Wednesday, August 4, 2010

Guidelines for Preaching from John Calvin.

The following are seven quotes from The Expository Genius of John Calvin by Steven Lawson.

We trust they are a blessing to you.

Approaching the Pulpit

1. Calvin was now Genevan dictator, ruling the population with a rod of iron. He was not even a citizen of Geneva throughout his time there, and was thus denied access to political authority. His status was simply that of a pastor who was in no position to dictate to the magisterial authorities who administered the city….Calvin’s influence over Geneva rested ultimately not in his formal legal standing (which was insignificant) but in his considerable personal authority as a preacher and pastor.- Alister E. McGrath [p.21]

Preparing the Preacher

2. Calvin always persevered in ministry, never slacking before his audience of One. Charles H. Spurgeon confessed, “I do love that man of God; suffering all his life long, enduring not only persecutions from without but a complication of disorders from within, and yet serving his Master with all his heart.”

However, Calvin was quick to credit divine grace for his endurance, affirming that “when anyone is drawn into arduous and difficult struggles he is, at the same time, especially strengthened by the Lord.” Calvin simply believed that strong preaching is the result of a strong drive within the preacher, and that fueled by God. He declared that mental and volitional weakness has no place in a pastor’s heart. He wrote, “Nothing is more contrary to the pure and free preaching of the gospel than the straits of a faint heart.”[p. 49-50]

Launching the Sermon

3. Calvin’s sermons usually lasted an hour and were in the nature of continuous expositions. He began at the first verse of a Bible book and then treated it in successive sections, averaging four or five verses, until he reached the end, at which point he began another book.- James Montgomery Boice [p.53]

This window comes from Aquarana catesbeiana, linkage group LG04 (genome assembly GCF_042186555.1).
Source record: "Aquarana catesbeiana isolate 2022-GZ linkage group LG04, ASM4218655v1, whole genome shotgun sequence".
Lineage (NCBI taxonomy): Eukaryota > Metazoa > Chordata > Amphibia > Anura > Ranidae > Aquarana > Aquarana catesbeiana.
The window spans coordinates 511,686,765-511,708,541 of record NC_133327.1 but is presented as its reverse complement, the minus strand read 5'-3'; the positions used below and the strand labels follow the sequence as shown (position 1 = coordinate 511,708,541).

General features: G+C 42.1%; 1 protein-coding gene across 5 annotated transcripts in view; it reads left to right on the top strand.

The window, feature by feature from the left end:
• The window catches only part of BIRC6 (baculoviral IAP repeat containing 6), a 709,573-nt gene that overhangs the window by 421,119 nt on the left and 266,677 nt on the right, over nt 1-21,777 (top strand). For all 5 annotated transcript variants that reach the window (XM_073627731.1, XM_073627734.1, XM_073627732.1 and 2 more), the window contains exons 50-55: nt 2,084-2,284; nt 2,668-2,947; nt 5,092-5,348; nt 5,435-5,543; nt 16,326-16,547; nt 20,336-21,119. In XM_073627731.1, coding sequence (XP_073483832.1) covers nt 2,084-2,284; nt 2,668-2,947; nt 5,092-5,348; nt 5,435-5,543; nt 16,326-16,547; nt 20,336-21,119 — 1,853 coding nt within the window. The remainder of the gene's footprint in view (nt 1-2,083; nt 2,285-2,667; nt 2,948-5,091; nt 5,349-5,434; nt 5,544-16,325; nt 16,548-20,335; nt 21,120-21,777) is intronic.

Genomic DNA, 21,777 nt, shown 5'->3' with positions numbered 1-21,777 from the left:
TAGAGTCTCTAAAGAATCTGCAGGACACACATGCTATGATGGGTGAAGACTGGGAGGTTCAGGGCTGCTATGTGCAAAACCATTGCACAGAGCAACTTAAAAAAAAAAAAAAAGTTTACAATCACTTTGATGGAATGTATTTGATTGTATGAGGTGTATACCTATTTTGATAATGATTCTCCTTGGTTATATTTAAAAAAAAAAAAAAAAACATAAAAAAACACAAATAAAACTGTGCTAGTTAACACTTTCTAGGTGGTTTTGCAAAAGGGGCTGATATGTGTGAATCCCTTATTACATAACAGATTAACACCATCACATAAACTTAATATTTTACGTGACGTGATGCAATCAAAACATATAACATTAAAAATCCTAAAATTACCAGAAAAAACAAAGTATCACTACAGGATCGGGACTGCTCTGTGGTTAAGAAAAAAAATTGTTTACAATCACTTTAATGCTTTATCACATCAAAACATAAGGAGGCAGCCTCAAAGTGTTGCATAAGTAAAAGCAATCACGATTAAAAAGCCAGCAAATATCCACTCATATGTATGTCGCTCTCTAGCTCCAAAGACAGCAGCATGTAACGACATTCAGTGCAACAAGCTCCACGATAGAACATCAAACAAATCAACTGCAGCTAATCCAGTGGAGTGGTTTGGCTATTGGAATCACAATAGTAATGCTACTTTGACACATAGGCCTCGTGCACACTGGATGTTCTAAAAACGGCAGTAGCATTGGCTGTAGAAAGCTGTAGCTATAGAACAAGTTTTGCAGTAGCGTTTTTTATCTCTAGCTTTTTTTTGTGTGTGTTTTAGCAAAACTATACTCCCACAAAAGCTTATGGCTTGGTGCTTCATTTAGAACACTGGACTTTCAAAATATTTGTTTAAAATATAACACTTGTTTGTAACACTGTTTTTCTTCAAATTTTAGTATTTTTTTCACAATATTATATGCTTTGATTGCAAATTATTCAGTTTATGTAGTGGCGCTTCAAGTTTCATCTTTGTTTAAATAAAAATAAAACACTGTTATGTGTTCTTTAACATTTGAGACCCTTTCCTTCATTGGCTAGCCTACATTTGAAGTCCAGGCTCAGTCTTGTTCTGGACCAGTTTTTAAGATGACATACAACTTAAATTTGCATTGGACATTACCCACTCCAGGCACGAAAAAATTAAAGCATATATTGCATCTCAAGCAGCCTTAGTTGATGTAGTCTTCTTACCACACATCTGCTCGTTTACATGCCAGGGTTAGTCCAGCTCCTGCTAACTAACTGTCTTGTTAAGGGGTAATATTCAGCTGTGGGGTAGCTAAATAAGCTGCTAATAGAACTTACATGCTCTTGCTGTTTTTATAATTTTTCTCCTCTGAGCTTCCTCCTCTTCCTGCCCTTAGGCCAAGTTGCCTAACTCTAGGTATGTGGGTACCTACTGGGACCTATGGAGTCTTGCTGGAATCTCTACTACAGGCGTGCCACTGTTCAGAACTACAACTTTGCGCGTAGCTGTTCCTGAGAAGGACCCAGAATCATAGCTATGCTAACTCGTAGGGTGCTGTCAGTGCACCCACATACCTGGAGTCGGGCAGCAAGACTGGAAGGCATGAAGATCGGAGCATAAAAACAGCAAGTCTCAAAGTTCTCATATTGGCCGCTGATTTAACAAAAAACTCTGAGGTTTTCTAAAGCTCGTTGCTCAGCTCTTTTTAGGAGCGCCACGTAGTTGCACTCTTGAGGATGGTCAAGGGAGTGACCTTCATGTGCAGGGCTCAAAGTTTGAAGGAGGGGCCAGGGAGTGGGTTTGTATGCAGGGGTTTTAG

4. As John Calvin ascended the pulpit, an all-absorbing purpose lay before him-the faithful exposition of scripture. His mind was not diverted by the varied tasks of the contemporary pulpit. He did not need to jump through the modern-day hoops of prolonged announcements, mostly of a trivial nature. He was not jolted by the artificial stimuli of the hard-driving music so often forced on churches today. Rather, with singularity of thought, sublimity of spirit, and spirituality of mind, Calvin stood to bring a sermon that would unveil the matchless glory of God. [p.53-54]

5. Calvin was not a sliver tongued orator, but a Bible-teaching expositor. Above all else, he desired to bring his people to the scriptures. [p.55]

6. When Calvin stepped into his pulpit, he did not bring a manuscript of his sermon with him. But that was not because he had neglected intense study and rigorous preparation, as some have charged. In fact, the Reformer was well-prepared in the text as he stood to preach. As we have seen, he studied with utmost diligence before he approached the pulpit. As Calvin himself said:

If I should enter the public without deigning to look at a book and should frivolously think to myself, “Oh, well, when I preach, God will give me enough to say,” and come here without troubling to read or think what I ought to declare, and do nor carefully consider how I must apply Holy Scripture to the edification of the people, then I should be an arrogant upstart.

Calvin made a conscious choice to expound the Scriptures with no preaching notes before him. Mindful that he must speak to everyday people where they lived, and not to professional theologians, he wanted his sermons to have a pastoral tone and natural delivery. Relying on the Holy Spirit, he stood before the people with only an open Bible and drew upon his thorough study of the passage. The resulting exposition was a clear, compact explanation of the text, accompanied by practical application and passionate exhortation. [p.58]

7. By this practice of stating his theme in the introduction, Calvin established the framework of a building argument before expositing the text itself. In doing so, he put his listeners into the mind of the biblical author from the very outset of the sermon. Laying out the overarching argument of the book and showing how a particular passage fit into it was a significant aspect of Calvin’s expository genius. [p.62]

Steven J. Lawson, The Expository Genius of John Calvin, Reformation Trust Publishing, Orlando, Florida, 2007.

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